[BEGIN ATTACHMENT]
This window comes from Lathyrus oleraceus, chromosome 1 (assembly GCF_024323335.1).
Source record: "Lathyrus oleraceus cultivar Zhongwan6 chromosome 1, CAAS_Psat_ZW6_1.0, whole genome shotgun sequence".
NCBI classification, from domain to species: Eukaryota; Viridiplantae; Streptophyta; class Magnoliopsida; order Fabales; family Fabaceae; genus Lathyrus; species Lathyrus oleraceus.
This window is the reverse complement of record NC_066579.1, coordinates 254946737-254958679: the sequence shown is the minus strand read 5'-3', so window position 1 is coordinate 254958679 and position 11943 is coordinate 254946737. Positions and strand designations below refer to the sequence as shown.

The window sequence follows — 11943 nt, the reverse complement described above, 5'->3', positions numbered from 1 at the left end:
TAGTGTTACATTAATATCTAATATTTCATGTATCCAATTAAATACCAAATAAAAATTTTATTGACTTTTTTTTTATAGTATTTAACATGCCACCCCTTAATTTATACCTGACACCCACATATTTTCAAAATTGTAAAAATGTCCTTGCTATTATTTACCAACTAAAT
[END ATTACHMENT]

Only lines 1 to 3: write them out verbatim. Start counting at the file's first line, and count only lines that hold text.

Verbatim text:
This window comes from Lathyrus oleraceus, chromosome 1 (assembly GCF_024323335.1).
Source record: "Lathyrus oleraceus cultivar Zhongwan6 chromosome 1, CAAS_Psat_ZW6_1.0, whole genome shotgun sequence".
NCBI classification, from domain to species: Eukaryota; Viridiplantae; Streptophyta; class Magnoliopsida; order Fabales; family Fabaceae; genus Lathyrus; species Lathyrus oleraceus.